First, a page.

From Brooklyn to the Caribbean to Africa, Marshall describes the places she has called home and the people she has loved in Triangular Road.
Your book is framed by two journeys across the Atlantic. It begins with your trip to Paris with Langston Hughes and ends with your trip to Africa. What's the significance for you of these two journeys?
Well, the first journey with Langston Hughes was very important because when I started really seriously reading, he served as a kind of guide, because his two books about traveling—The Big Sea and I Wonder as I Wander—those two books that I came to in my early teens gave me the sense that I wanted to be very much that kind of person who moved around the world.
It's clear that your parents' native Barbados fueled your imagination, but it must have also had a very strong emotional charge when you first got there.
It did indeed, because [Barbadian] friends of my family, especially my mother and her friends, they were extraordinary storytellers first of all, and they came from this place that seemed such a mystery to me, because of the way they talked, with that West Indian accent, and the stories they told about living under British rule and being forced to learn these long British recitations and so on. And yet they had created a language of their own through the West Indian patois.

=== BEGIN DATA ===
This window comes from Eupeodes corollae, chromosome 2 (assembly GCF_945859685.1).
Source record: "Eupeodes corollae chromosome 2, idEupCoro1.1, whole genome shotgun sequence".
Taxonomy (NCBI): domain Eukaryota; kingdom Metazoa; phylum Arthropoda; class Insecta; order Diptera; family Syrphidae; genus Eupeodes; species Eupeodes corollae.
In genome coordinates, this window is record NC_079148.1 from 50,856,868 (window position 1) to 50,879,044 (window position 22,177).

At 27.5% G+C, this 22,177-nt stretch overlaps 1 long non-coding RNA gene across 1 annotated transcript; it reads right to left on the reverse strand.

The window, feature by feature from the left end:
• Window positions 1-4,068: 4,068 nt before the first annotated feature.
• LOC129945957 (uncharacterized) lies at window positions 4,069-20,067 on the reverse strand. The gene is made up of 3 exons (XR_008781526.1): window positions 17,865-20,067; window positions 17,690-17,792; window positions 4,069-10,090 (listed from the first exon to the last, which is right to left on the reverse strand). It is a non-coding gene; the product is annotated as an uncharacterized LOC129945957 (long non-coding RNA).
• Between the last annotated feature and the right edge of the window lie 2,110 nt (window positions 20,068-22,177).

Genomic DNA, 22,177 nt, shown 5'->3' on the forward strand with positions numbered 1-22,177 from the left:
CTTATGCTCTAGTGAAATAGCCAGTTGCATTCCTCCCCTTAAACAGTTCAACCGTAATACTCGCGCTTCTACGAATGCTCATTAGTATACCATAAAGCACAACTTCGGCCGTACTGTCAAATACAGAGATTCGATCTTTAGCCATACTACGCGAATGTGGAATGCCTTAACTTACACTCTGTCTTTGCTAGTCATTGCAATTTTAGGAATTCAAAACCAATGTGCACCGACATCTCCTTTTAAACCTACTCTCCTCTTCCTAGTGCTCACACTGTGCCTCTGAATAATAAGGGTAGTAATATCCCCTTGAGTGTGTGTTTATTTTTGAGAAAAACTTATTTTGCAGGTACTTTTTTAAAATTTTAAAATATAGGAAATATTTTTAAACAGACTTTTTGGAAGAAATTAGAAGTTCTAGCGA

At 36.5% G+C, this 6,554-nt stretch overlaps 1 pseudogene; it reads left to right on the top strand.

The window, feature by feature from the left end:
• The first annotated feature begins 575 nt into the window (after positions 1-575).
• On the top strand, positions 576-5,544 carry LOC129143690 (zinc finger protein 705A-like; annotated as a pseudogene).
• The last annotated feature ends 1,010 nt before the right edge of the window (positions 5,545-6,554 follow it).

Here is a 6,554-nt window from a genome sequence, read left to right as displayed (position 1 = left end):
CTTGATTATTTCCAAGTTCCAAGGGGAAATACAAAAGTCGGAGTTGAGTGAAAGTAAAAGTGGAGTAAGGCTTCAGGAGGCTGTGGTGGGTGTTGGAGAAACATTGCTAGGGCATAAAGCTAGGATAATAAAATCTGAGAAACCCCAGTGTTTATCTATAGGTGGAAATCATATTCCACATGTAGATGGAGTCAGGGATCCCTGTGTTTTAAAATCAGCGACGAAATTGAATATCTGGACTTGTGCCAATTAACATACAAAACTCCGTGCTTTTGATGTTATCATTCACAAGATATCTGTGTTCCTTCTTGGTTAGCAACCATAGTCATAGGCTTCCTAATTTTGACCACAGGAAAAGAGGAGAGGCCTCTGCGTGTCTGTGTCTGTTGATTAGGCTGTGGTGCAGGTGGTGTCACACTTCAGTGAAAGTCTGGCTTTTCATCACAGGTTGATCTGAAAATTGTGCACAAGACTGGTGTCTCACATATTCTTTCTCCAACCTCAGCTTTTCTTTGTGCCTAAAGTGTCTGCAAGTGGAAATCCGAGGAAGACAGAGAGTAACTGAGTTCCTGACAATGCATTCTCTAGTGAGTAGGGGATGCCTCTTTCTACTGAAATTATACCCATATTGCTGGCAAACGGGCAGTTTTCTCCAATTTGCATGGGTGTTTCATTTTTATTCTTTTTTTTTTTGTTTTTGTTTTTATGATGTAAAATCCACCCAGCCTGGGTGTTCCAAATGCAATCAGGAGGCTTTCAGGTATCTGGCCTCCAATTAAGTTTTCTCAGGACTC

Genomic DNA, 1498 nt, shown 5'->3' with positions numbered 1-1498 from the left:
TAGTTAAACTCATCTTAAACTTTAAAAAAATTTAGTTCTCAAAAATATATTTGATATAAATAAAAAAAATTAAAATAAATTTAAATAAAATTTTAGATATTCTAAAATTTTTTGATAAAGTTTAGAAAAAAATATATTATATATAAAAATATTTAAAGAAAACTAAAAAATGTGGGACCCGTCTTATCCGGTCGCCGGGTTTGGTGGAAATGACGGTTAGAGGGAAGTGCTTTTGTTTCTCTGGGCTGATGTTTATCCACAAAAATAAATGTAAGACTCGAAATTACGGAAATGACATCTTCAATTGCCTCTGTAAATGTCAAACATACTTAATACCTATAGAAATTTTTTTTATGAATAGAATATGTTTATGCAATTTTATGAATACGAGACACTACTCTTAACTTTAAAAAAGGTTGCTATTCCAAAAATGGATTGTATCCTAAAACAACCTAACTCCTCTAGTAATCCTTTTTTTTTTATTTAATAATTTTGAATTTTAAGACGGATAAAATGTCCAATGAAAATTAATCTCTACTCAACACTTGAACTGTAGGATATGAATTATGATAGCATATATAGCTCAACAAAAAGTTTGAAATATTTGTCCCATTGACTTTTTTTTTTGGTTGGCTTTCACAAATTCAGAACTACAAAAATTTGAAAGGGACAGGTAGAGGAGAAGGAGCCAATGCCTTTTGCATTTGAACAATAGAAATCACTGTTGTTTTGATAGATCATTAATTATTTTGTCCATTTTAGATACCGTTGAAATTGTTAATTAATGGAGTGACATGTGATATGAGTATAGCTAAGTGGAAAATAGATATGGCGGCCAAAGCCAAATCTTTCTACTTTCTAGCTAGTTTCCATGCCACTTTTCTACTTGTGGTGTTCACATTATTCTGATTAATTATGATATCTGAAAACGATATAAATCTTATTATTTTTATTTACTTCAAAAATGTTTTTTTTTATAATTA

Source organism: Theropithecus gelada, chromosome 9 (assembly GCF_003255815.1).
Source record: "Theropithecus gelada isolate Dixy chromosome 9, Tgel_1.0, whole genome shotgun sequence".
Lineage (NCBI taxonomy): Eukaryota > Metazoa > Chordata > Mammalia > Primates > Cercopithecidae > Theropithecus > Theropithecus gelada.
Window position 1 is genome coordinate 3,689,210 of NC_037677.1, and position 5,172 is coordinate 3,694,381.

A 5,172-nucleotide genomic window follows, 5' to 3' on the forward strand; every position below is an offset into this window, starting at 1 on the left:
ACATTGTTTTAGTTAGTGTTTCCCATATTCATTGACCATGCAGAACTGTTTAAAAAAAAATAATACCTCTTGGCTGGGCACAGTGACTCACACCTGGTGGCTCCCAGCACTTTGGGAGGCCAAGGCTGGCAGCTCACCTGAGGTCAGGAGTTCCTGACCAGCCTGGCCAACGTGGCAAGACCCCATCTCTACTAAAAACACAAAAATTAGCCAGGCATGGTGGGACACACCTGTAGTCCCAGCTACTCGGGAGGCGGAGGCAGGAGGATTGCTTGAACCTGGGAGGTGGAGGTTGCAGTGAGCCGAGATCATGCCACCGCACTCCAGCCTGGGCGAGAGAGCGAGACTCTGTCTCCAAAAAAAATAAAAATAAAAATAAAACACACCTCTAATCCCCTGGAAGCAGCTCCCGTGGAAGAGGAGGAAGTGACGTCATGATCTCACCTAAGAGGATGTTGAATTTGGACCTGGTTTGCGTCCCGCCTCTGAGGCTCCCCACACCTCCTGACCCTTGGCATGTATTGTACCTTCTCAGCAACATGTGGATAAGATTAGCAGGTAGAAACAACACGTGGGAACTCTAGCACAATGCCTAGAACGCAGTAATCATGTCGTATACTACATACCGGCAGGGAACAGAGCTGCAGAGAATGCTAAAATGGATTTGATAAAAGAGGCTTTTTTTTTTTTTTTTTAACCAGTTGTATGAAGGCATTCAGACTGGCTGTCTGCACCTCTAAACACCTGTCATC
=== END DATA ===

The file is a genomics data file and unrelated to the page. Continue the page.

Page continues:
You pepper your work with West Indian expressions. Did the patois influence the cadence of your writing?
Yes, because there was something so poetic and daring about what my mother and her friends were doing with language—I knew that the way they spoke English was very different from the English that I spoke in school, but it was so full of color, it was so full of their own authority that I had a sense that they were on to something.
I was struck by your use of the Jewish image of “sitting shiva” to describe the sea mourning for Africans who died during the Middle Passage.
It was an interesting area in Brooklyn where I grew up. There were the Scotch-Irish, there were the Jews, and there were the West Indians, and there were also black Americans. The West Indians did not mix with others, but at school it was a wider world. [Among Jews] when someone dies, the relatives sit shiva—they just mourn for a long, long time. In the West Indies, that sea roars in, there's almost a cry that it sends out, and I just thought that the image of sitting shiva for the dead was one that I wanted to use to see if I could convey how traumatic it was for me.